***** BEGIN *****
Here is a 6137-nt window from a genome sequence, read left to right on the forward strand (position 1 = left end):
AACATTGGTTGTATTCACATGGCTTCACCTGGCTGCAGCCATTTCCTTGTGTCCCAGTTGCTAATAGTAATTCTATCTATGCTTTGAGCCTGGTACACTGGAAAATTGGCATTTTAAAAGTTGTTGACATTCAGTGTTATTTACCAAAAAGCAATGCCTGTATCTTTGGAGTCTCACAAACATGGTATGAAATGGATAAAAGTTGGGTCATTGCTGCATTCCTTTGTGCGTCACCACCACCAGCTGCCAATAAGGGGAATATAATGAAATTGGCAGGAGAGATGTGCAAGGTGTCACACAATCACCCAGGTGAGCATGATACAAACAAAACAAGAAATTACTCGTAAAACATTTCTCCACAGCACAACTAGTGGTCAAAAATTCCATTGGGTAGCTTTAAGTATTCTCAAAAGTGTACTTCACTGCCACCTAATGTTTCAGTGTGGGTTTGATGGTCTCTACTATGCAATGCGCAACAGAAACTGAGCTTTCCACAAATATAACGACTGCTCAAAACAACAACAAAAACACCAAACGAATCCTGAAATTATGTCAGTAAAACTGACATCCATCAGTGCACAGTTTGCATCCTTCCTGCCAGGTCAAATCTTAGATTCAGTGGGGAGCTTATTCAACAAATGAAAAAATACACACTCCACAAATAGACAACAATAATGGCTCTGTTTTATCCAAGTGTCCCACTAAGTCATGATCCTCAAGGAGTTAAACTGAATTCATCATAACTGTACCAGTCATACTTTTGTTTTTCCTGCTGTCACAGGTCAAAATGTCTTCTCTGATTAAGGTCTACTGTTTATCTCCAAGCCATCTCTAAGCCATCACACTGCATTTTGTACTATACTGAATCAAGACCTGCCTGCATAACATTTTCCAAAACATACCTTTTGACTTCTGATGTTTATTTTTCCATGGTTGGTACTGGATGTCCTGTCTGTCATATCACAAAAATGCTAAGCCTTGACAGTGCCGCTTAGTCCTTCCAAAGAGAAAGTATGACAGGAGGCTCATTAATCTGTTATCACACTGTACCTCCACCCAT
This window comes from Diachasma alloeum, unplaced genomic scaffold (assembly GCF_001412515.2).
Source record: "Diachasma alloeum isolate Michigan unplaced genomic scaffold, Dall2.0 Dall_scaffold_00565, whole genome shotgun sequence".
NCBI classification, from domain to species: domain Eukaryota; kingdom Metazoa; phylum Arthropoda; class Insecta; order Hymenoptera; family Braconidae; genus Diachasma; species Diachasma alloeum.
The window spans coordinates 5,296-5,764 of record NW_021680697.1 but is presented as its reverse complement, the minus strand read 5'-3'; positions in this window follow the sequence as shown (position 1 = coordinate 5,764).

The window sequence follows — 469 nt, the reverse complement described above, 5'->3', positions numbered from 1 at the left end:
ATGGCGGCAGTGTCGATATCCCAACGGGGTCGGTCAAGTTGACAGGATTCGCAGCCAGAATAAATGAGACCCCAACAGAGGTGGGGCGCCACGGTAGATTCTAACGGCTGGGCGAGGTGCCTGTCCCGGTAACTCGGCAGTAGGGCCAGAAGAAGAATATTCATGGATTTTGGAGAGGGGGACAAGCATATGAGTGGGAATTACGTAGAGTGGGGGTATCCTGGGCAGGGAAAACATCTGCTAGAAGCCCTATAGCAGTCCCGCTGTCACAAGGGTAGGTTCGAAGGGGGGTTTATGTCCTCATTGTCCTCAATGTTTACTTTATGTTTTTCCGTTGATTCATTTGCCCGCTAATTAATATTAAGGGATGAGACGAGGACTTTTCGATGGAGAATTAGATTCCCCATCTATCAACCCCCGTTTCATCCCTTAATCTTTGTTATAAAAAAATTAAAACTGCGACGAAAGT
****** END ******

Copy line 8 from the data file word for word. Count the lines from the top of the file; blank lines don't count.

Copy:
ATGGCGGCAGTGTCGATATCCCAACGGGGTCGGTCAAGTTGACAGGATTCGCAGCCAGAATAAATGAGACCCCAACAGAGGTGGGGCGCCACGGTAGATTCTAACGGCTGGGCGAGGTGCCTGTCCCGGTAACTCGGCAGTAGGGCCAGAAGAAGAATATTCATGGATTTTGGAGAGGGGGACAAGCATATGAGTGGGAATTACGTAGAGTGGGGGTATCCTGGGCAGGGAAAACATCTGCTAGAAGCCCTATAGCAGTCCCGCTGTCACAAGGGTAGGTTCGAAGGGGGGTTTATGTCCTCATTGTCCTCAATGTTTACTTTATGTTTTTCCGTTGATTCATTTGCCCGCTAATTAATATTAAGGGATGAGACGAGGACTTTTCGATGGAGAATTAGATTCCCCATCTATCAACCCCCGTTTCATCCCTTAATCTTTGTTATAAAAAAATTAAAACTGCGACGAAAGT